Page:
These plants may either be direct seeded or transplanted this month:

  • Kale
  • Collard Greens
  • Lettuce
  • Kohlrabi
  • Bok choy, tatsoi, and other head-forming Asian greens
  • Parsley

Prep for a stellar spring flower garden

If you’ve been keeping up with these monthly garden tips, you might recall guidance on planting hardy annual flowers and cover crops in last October’s column.  Well, we’ve circled back around, and it’s almost time to sow those spring flowers again. This month, refresh your memory on what to plant in October and November, and gather all the seeds, bulbs and supplies on your wishlist. Inventory the seeds you have before shopping, and create a quick garden sketch to determine how much space you have available for new flowers. Shopping with a plan helps prevent overwhelm and overspending. 

Flower seeds to buy now for October and November planting include:

  • Agrostemma
  • Bachelor’s Buttons
  • Iceland and Shirley Poppies
  • Sweet Peas
  • Larkspur
  • Chocolate Lace Flower
  • Bells of Ireland
  • Bupleurum
  • Any cool-season cover crops to boost soil fertility (like crimson clover or phacelia)

Flowers to transplant in fall include:

  • Snapdragons
  • Dianthus
  • Foxglove
  • Delphinium
  • Campanula
  • Columbine
  • Scabiosa
  • Rudbeckia

Bulbs to plant in fall include:

  • Tulips
  • Daffodils
  • Crocus
  • Hyacinth
  • Fritillaria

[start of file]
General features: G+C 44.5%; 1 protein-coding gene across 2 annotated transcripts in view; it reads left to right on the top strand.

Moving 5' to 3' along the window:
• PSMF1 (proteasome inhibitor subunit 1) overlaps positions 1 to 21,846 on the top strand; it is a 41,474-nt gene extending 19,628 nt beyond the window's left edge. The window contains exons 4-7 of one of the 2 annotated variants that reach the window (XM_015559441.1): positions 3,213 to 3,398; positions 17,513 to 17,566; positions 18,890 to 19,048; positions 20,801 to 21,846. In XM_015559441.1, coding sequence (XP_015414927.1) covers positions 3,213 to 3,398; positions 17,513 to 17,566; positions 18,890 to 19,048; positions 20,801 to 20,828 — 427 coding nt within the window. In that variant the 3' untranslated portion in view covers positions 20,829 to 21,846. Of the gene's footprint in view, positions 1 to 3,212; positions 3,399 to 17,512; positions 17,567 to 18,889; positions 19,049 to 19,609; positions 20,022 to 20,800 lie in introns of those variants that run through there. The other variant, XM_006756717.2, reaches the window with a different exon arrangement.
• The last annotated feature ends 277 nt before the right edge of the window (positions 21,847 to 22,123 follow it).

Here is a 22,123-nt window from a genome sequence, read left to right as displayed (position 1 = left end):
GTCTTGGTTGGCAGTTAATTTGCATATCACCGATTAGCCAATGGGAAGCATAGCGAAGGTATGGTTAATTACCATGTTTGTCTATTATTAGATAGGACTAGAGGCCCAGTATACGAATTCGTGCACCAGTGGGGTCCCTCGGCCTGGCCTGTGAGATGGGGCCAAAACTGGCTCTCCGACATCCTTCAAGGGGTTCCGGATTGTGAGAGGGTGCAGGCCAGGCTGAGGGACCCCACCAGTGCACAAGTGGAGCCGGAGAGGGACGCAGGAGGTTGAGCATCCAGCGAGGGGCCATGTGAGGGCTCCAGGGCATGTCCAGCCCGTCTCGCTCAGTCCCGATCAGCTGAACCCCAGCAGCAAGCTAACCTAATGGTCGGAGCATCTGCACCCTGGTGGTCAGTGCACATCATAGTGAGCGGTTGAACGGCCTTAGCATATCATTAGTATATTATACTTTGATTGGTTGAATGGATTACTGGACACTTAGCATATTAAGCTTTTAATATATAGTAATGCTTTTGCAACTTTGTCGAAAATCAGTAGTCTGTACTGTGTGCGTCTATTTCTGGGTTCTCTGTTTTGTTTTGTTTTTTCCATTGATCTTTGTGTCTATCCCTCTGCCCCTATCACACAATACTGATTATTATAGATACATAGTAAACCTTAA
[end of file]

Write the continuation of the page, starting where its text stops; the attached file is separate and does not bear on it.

• Anemone
  • Ranunculus
  • Not a flower, but it’s also time to buy garlic bulbs for fall planting 

Favorite sources for flower seeds and bulbs include:

Shop for trees, shrubs, native perennials

October through January is the ideal window for planting beautiful, productive, environmentally-friendly garden additions like fruit trees, flowering shrubs, berries or pollinator-attracting native perennials.  With mild temperatures and moist soil, conditions are supportive for new plants to establish strong root systems before the stress of the growing season.  Unlike tender annuals, perennials and evergreens can tolerate frost exposure, even when they’re small. 

Planting native perennials is a helpful way to encourage regionally-specific bees and other pollinators.  The Xerces Society has an excellent native pollinator plant list specific to the Southeast.  For greater depth, explore their books on plants that feed bees and monarchs

Local garden centers carry ever-expanding selections of native perennials.  Explore Campbell Road Nursery, Garden Supply Company, Logan’s Garden Shop, Homewood Nursery, Atlantic Gardening, Durham Garden Supply, Gunter’s Greenhouse, and Big Bloomers Flower Farm.  Farmers’ markets are also great places to shop for perennials.  Specialty, native plant-focused sources can be found through the North Carolina Botanical Garden’s extensive list.  

Pump the breaks on pruning

Take a breather from pruning perennials, trees and shrubs this month (with the exception of unsightly dead branches). When we prune living stems, it stimulates tender new growth that needs time to acclimate.  While the first frost is still weeks away, new growth could be vulnerable to cold damage when it strikes.  Leaving some spent plant matter and seed heads intact— especially on native plant species— also provides vital habitat and food for pollinators.  

NC State has a helpful pruning calendar to help you plan maintenance for next year.  Go ahead and plug reminders into your calendar, with pruning tasks resuming in late winter.  Instead of trying to keep up with the constant abundance of summer— long days, longer grass— we now start to shift our energy towards rest and renewal.  We can ease up on summer’s pressure to maximize every opportunity, and take nature’s lead to conclude this vibrant chapter.  It’s bittersweet to dwell on dwindling time, but nature shows us that closure always leads to something new.

This article originally appeared on August 25, 2022 on waltermagazine.com